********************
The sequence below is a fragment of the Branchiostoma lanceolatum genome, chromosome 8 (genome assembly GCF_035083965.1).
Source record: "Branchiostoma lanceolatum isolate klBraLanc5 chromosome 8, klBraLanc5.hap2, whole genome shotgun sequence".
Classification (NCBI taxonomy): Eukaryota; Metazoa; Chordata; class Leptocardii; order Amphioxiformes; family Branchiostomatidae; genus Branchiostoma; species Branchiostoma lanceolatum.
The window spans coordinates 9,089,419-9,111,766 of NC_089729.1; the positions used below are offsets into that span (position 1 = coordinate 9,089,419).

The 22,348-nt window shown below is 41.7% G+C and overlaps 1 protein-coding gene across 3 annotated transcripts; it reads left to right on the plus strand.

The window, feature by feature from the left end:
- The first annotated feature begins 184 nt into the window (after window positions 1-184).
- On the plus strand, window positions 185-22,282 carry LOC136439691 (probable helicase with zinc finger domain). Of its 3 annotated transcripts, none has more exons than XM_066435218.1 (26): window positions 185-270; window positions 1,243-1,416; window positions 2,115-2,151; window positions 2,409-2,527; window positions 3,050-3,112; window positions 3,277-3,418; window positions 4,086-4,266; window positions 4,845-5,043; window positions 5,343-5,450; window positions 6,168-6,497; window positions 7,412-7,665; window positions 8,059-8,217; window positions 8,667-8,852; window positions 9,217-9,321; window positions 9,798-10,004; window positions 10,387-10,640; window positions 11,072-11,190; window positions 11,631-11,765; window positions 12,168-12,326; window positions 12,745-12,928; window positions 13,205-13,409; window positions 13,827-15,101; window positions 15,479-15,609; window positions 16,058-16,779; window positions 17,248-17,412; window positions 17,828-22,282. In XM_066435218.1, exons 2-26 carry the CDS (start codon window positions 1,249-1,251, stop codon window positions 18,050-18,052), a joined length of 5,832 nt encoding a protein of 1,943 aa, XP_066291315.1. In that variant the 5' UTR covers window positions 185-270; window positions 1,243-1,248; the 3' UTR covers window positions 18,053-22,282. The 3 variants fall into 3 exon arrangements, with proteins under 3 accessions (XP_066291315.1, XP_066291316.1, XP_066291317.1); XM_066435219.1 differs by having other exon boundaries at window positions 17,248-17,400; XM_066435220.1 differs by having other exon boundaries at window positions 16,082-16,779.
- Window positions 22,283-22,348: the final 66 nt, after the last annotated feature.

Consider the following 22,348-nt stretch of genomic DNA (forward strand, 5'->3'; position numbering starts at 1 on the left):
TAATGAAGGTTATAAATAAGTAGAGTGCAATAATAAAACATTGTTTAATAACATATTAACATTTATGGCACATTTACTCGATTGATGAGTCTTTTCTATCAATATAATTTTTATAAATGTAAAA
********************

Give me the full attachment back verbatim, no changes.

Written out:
The sequence below is a fragment of the Branchiostoma lanceolatum genome, chromosome 8 (genome assembly GCF_035083965.1).
Source record: "Branchiostoma lanceolatum isolate klBraLanc5 chromosome 8, klBraLanc5.hap2, whole genome shotgun sequence".
Classification (NCBI taxonomy): Eukaryota; Metazoa; Chordata; class Leptocardii; order Amphioxiformes; family Branchiostomatidae; genus Branchiostoma; species Branchiostoma lanceolatum.
The window spans coordinates 9,089,419-9,111,766 of NC_089729.1; the positions used below are offsets into that span (position 1 = coordinate 9,089,419).

The 22,348-nt window shown below is 41.7% G+C and overlaps 1 protein-coding gene across 3 annotated transcripts; it reads left to right on the plus strand.

The window, feature by feature from the left end:
- The first annotated feature begins 184 nt into the window (after window positions 1-184).
- On the plus strand, window positions 185-22,282 carry LOC136439691 (probable helicase with zinc finger domain). Of its 3 annotated transcripts, none has more exons than XM_066435218.1 (26): window positions 185-270; window positions 1,243-1,416; window positions 2,115-2,151; window positions 2,409-2,527; window positions 3,050-3,112; window positions 3,277-3,418; window positions 4,086-4,266; window positions 4,845-5,043; window positions 5,343-5,450; window positions 6,168-6,497; window positions 7,412-7,665; window positions 8,059-8,217; window positions 8,667-8,852; window positions 9,217-9,321; window positions 9,798-10,004; window positions 10,387-10,640; window positions 11,072-11,190; window positions 11,631-11,765; window positions 12,168-12,326; window positions 12,745-12,928; window positions 13,205-13,409; window positions 13,827-15,101; window positions 15,479-15,609; window positions 16,058-16,779; window positions 17,248-17,412; window positions 17,828-22,282. In XM_066435218.1, exons 2-26 carry the CDS (start codon window positions 1,249-1,251, stop codon window positions 18,050-18,052), a joined length of 5,832 nt encoding a protein of 1,943 aa, XP_066291315.1. In that variant the 5' UTR covers window positions 185-270; window positions 1,243-1,248; the 3' UTR covers window positions 18,053-22,282. The 3 variants fall into 3 exon arrangements, with proteins under 3 accessions (XP_066291315.1, XP_066291316.1, XP_066291317.1); XM_066435219.1 differs by having other exon boundaries at window positions 17,248-17,400; XM_066435220.1 differs by having other exon boundaries at window positions 16,082-16,779.
- Window positions 22,283-22,348: the final 66 nt, after the last annotated feature.

Consider the following 22,348-nt stretch of genomic DNA (forward strand, 5'->3'; position numbering starts at 1 on the left):
TAATGAAGGTTATAAATAAGTAGAGTGCAATAATAAAACATTGTTTAATAACATATTAACATTTATGGCACATTTACTCGATTGATGAGTCTTTTCTATCAATATAATTTTTATAAATGTAAAA